It's my honor and pleasure to present to you the first installment of a three-part series on our beloved Norman Dorman.
Where the Connection Began
Stories fuel other stories. Thus, it is not surprising that the storied history of SSD includes inspiration from other writers—in this case, from J.R.R. Tolkien’s epic about a hobbit’s journey. The name Bilbo means, according to the Oxford English Dictionary, “a sword used in former times, noted for the temper and elasticity of its blade.” If you have read The Hobbit, you will recognize at once that Bilbo, the main character, goes on an adventure very much the stuff of legend, and becomes well-respected by his warrior dwarf friends for his audacity and ingenuity, especially in cutting through bonds—and is often accompanied by his small but valiant sword, “Sting.”
Norman’s name refers to fighting strength. It alludes to the Normans, a people historically characterized by strong military power—a name also connected with the Vikings. Like Bilbo, Norman’s desire to guard and protect will lead him on unexpected adventures.
So let’s look at the story of Bilbo Baggins, an adventurer whose classic tale sits among the great stories of journey literature. His story may inadvertently shed some light on the journey of Norman Dorman thus far—and the journey to come.
An Introduction to Bilbo Baggins & Norman Dorman
Norman Dorman (as we meet him in the Pilot) is snug in his position at the Dead Letter Office, certain of his work, of his surroundings, and (eventually) of his girl. He loves books with pictures, is good at making spaces for people, and is a man of small stature and ready appetite. He had a mother who was committed to her own adventures, and because of his history of foster homes and displacement, Norman has felt his share of bullies and insecurity. But Norman discovers that there are people like Oliver who believe in him, and that he is an important part of a common mission. In addition, he has his own convictions, and a good share of curiosity, the beginning traits of an adventurer.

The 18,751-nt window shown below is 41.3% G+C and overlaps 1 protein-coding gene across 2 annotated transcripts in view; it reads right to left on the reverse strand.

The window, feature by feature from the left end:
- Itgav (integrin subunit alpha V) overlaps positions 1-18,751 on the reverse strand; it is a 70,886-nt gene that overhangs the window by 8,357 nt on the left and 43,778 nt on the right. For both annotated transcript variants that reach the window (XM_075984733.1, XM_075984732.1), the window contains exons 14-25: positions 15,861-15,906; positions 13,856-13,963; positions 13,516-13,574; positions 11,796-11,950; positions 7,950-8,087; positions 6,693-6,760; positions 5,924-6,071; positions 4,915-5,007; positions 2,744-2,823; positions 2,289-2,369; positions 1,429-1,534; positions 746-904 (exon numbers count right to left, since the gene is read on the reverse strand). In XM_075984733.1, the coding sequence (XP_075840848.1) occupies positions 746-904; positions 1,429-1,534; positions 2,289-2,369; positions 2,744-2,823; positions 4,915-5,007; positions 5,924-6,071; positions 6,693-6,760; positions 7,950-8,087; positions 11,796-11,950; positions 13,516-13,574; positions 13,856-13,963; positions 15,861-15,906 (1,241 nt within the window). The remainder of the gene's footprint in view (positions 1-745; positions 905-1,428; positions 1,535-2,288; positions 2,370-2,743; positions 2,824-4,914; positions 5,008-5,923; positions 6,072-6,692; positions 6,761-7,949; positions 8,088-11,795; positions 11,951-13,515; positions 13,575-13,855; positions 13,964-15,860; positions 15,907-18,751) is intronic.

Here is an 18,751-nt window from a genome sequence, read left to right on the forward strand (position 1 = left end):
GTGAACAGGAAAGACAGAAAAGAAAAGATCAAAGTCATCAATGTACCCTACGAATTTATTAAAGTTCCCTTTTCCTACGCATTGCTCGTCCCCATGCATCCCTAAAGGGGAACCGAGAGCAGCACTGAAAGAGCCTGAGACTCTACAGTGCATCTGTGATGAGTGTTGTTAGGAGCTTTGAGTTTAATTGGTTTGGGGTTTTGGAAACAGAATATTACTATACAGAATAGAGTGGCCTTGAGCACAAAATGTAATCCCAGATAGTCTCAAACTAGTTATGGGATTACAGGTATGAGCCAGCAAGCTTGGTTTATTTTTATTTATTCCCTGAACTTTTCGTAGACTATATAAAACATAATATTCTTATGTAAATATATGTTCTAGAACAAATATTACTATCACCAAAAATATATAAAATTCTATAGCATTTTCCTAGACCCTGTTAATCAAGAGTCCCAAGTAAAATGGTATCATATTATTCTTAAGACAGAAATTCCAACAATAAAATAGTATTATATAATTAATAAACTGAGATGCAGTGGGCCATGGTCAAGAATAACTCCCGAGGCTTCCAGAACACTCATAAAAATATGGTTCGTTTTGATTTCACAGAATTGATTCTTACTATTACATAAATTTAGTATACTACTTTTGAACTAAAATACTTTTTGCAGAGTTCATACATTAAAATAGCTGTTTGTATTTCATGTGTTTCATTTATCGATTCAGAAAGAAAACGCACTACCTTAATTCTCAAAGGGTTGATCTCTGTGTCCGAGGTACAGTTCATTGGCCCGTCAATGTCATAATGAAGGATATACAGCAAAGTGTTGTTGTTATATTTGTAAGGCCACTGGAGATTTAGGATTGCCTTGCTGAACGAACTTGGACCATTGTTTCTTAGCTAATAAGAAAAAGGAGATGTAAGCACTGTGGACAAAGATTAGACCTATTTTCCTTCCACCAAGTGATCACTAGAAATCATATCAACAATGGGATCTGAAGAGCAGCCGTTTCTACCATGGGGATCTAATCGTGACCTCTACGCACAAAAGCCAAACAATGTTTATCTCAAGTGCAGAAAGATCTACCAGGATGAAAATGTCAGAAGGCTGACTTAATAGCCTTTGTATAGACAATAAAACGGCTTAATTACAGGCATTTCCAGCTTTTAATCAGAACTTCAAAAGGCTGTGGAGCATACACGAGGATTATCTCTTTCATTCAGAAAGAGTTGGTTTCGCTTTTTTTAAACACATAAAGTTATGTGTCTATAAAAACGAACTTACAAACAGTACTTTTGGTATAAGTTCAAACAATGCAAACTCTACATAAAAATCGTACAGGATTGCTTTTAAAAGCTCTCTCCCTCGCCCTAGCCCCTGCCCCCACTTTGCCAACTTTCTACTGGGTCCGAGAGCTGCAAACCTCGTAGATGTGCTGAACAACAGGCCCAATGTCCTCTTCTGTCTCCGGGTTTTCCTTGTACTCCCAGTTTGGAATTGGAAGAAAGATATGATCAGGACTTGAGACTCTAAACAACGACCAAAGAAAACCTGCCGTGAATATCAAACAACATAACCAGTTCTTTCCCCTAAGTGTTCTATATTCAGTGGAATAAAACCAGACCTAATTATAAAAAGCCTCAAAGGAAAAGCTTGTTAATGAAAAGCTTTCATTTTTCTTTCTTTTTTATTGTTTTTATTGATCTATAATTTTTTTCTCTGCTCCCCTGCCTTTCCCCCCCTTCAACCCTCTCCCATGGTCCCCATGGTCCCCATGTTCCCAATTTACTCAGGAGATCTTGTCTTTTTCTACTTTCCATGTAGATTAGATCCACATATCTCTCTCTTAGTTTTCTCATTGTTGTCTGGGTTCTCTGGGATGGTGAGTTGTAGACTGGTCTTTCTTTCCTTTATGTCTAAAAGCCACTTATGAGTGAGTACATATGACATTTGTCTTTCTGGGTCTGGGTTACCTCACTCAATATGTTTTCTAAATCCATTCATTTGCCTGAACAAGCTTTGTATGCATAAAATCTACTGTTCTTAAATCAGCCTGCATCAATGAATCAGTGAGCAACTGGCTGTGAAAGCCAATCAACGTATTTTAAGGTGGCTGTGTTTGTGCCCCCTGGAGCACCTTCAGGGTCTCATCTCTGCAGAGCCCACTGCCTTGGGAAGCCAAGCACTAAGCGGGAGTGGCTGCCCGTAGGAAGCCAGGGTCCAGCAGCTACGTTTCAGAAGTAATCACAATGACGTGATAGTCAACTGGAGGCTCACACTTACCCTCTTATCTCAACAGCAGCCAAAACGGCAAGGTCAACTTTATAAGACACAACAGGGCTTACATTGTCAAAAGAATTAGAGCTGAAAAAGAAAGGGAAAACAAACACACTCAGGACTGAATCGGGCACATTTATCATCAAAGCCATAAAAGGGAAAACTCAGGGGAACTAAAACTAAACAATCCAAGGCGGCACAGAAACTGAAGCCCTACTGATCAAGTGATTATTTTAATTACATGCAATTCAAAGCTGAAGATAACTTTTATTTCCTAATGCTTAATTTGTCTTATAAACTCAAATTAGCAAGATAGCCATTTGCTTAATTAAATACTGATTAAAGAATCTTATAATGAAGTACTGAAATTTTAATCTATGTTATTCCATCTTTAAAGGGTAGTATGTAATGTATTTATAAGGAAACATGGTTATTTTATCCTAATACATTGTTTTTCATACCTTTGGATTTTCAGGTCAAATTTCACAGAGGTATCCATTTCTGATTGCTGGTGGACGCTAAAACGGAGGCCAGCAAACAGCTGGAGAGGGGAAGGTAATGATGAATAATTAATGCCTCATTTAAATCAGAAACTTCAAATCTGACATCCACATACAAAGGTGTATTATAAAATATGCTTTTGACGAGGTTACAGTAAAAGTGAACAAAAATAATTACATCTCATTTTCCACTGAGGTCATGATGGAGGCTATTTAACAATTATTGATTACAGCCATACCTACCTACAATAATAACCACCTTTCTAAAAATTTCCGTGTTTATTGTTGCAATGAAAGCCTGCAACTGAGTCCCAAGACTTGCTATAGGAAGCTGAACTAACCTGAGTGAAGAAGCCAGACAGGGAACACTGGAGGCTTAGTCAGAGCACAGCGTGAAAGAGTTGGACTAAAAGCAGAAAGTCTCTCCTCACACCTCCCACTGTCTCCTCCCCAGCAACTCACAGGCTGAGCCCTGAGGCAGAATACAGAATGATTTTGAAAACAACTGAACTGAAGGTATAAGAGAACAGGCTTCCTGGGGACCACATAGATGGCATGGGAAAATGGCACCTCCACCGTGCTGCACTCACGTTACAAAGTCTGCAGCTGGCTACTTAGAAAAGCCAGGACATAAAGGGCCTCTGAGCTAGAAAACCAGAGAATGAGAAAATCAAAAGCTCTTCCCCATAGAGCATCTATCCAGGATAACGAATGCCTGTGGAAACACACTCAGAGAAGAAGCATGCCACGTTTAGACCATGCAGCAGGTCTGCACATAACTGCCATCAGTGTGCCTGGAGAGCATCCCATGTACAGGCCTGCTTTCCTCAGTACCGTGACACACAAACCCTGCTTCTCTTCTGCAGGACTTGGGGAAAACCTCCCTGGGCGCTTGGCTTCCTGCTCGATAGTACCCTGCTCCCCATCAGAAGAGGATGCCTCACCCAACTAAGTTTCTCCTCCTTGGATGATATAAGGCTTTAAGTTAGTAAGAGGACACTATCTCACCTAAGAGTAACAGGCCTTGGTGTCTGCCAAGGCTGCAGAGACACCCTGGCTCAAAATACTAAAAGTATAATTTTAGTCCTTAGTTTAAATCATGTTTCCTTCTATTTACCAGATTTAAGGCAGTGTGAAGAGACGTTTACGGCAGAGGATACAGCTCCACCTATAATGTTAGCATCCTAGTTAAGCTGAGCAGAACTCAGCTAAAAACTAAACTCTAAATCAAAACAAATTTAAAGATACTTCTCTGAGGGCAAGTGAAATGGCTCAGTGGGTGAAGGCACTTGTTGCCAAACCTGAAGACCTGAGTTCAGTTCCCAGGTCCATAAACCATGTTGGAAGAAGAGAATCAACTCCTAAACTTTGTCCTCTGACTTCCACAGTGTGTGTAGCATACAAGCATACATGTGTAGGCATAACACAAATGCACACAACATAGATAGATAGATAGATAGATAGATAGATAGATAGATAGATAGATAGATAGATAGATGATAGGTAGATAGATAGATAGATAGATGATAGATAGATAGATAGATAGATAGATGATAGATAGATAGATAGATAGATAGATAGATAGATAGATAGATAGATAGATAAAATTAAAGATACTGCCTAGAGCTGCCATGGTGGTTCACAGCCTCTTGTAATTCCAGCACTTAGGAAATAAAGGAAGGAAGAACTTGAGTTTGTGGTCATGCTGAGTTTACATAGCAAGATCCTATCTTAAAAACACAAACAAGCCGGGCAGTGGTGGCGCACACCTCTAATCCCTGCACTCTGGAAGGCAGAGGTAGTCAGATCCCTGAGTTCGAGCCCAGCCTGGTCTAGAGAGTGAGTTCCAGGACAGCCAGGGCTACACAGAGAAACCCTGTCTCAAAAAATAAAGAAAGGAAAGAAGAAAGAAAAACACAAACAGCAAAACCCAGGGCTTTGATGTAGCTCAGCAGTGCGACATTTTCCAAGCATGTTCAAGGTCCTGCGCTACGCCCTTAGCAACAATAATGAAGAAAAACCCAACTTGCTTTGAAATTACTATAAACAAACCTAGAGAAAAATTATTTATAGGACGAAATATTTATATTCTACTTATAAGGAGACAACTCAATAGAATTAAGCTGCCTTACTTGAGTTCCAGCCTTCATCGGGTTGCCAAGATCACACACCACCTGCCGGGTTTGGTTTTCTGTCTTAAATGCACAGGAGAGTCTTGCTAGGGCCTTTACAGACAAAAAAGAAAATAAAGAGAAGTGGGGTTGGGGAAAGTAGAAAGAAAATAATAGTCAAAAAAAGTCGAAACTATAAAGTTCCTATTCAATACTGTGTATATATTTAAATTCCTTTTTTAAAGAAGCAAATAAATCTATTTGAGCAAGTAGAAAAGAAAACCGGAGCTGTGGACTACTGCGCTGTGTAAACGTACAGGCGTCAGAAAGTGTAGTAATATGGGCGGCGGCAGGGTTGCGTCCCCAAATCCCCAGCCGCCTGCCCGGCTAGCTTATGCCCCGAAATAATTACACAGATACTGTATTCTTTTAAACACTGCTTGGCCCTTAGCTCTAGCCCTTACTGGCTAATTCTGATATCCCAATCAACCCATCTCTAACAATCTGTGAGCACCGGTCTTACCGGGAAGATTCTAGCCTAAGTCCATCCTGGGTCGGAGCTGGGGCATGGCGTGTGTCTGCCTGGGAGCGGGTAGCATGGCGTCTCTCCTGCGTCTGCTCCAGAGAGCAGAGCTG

The Beginning of Adventuring: Curiosity & Discovery
Lesson 1. In which it is important to be prepared.
I can’t help remembering Bilbo’s consternation at not having time to grab a walking stick, a hat, some money, and especially his pocket-handkerchief before leaving on his adventure.
In Time To Start Livin', Norman brings out a field kit he’s put together for just such adventures as might be expected. “This is my field kit. I'm thinking, now that we're gonna be in the field more, we should be prepared for anything.”
Lesson 2. In which one must learn to be bold.
Bilbo presents two sides of his character. The Baggins side of him would like nothing to do with adventure—“We are plain quiet folk and have no use for adventures. Nasty disturbing uncomfortable things! Make you late for dinner!” The Took side of him rises up in defense of himself, and especially contends with the question of whether or not he can make it as a “burglar,” but his (understandable) initial consternation is in context to the dwarves' expedition to the Lonely Mountain—and a dragon’s hoard.
Lesson 3. In which a solo investigation is training for leadership.
Bilbo is at one point left alone in the dark, and it is there that he discovers the tools he needs for continuing work and service to his friends on behalf of the mission. After that adventure, there are many times that Bilbo must keep his head when the dwarves encounter unexpected and sometimes dangerous situations. One of Bilbo’s ideas involve packing the dwarves in barrels so they can escape captivity—and one of Bilbo’s feats is managing to remain unseen until he can unpack them again.